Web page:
Simon Powell: BRCA1 Superfamily and Their Interactions

The BRCA1 superfamily are Rad9-like proteins containing C-terminal BRCT repeats that assist in the binding of phosphorylated proteins involved in the DNA damage response and DNA repair. These proteins, BRCA1, MDC1, and 53BP1, have different functions ascribed to their core and N-terminal domains, which contribute to the specific function of each protein. Key post-translational modifications are controlled by these proteins.

Post-translational Modifications That Regulate Homologous Recombination

Different stages in the engagement of homologous recombination can be identified. The earliest steps in the DNA damage response are responsible for recruiting MDC1, 53BP1, and BRCA1 to sites of DNA damage and replication-associated lesions. Many of the post-translational modifications have been described in the extensive literature in this field over the past five years. The ATM- and Chk2-dependent modifications of BRCA1 have been characterized to determine cell-cycle-checkpoint and recombinational repair functions of the protein, respectively. 53BP1 appears to have negative regulation of BRCA1-dependent functions in DNA repair, and we are investigating whether this functions by regulating Chk2 activity at DNA damage sites. Chk2 phosphorylates BRCA1 at serine-988, which appears to be a critical step for activating homologous recombination. The molecular mechanisms involved in this control step are under investigation.

Does Chk2 Phosphorylation of BRCA1 Regulate CtIP Activity?

CtIP, the CtBP (carboxy-terminal binding protein) interacting protein is also a binding partner of BRCA1 and is involved in the processing of DNA damage for repair by homologous recombination (HR). In response to DNA damage, BRCA1 phosphorylation on S988 by Chk2 is important for HR. The BRCA1-S988A mutant is capable of being recruited to DNA damage and signaling the cell-cycle checkpoints in S and G2, but its function in HR is markedly impaired. Elevated levels of MRE11 foci were observed in the BRCA1-S988A mutant cells in comparison to wild type. CtIP and MRE11 form a complex at DSBs, which is required for effective DNA end resection during HR repair. Therefore, we are asking whether BRCA1-S988 phosphorylation is required for the association of CtIP, DNA end resection prior to HR, and turnover of CtIP once resection is complete.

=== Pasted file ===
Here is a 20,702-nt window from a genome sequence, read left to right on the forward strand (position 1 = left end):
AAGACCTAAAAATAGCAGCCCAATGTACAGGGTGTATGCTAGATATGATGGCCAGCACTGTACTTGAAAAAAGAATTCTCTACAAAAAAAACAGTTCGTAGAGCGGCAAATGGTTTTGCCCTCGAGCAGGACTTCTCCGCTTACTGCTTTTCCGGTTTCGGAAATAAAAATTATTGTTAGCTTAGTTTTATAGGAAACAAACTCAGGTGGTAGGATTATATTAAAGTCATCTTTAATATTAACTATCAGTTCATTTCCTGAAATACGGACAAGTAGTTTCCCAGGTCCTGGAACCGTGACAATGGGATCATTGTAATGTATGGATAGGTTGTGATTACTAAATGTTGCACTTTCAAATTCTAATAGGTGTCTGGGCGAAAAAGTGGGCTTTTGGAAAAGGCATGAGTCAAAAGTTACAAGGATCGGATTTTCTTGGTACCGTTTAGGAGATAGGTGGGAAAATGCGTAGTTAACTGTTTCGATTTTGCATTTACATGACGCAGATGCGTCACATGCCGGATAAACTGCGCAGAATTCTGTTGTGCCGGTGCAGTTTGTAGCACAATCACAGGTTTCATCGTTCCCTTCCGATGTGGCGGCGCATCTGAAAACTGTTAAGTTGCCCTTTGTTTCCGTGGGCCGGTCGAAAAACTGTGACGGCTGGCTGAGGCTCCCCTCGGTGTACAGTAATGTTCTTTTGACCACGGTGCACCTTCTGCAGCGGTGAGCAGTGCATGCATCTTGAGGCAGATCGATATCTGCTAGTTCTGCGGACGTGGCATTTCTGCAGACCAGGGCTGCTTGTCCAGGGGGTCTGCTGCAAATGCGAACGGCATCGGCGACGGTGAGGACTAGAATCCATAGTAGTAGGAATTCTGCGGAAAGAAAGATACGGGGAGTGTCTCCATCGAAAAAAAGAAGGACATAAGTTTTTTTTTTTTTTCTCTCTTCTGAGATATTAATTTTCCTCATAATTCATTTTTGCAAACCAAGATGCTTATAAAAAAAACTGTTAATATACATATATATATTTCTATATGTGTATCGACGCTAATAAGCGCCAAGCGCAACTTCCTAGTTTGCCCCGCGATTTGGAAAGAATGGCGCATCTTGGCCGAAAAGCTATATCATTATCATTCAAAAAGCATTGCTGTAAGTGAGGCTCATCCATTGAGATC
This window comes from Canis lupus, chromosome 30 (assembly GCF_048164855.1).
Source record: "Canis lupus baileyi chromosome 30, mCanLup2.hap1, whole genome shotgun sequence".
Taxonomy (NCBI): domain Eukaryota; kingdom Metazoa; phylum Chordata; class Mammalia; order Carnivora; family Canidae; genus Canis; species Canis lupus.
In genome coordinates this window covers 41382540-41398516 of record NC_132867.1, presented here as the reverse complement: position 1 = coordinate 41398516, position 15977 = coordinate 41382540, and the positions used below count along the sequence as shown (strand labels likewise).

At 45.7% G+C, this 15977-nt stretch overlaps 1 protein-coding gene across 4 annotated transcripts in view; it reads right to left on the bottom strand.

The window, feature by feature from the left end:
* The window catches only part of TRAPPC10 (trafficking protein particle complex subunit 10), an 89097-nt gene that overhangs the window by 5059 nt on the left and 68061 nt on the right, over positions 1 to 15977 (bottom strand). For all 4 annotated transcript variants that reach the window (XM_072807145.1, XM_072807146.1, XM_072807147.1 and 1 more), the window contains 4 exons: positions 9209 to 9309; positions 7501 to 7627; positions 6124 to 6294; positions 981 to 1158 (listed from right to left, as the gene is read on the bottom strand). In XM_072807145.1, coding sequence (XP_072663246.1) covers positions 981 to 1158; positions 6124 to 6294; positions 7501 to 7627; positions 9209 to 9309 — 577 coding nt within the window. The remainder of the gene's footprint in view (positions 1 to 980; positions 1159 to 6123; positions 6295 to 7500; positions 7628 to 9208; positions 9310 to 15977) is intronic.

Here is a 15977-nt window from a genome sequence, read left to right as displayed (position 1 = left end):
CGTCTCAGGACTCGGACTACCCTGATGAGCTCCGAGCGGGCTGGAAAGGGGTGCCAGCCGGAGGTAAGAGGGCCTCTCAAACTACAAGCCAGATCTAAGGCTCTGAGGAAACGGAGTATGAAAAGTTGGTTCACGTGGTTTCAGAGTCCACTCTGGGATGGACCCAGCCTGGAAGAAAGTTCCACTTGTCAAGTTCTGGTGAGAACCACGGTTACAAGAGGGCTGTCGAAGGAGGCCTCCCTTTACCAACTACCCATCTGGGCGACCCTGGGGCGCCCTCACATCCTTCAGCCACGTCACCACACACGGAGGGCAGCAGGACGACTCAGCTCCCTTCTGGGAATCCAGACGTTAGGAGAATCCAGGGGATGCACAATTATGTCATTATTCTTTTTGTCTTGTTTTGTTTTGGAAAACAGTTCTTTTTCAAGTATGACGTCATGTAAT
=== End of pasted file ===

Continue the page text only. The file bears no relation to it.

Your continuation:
Requirements for Cleavage of Blocked Replication Forks

Using plasmids containing Ter sequences, we can observe Tus-protein-induced replication block in human cells. We are investigating cleavage of the blocked replication fork in rescued plasmids. The approach we have taken to identify cleavage is to use ligation-mediated PCR, which has been used to monitor breakage in VDJ recombination as well as other applications. A double-stranded oligonucleotide, designed to ligate to any cleaved duplex, is ligated by end filling (using Klenow fragment polymerase) and blunt-end ligation. The reaction is designed to function using the rescued plasmids following 24 to 48 hours of processing in human cells. For the PCR component of the reaction, either strand of the oligonucleotide could serve as 5’-3’ primer of one component of the PCR reaction, depending on the orientation of the ligation. Away from the presumed site of breakage, second primer sequences oriented toward the break are used to observe evidence of cleavage of the plasmid template. Genetic determinants of replication fork cleavage are under investigation.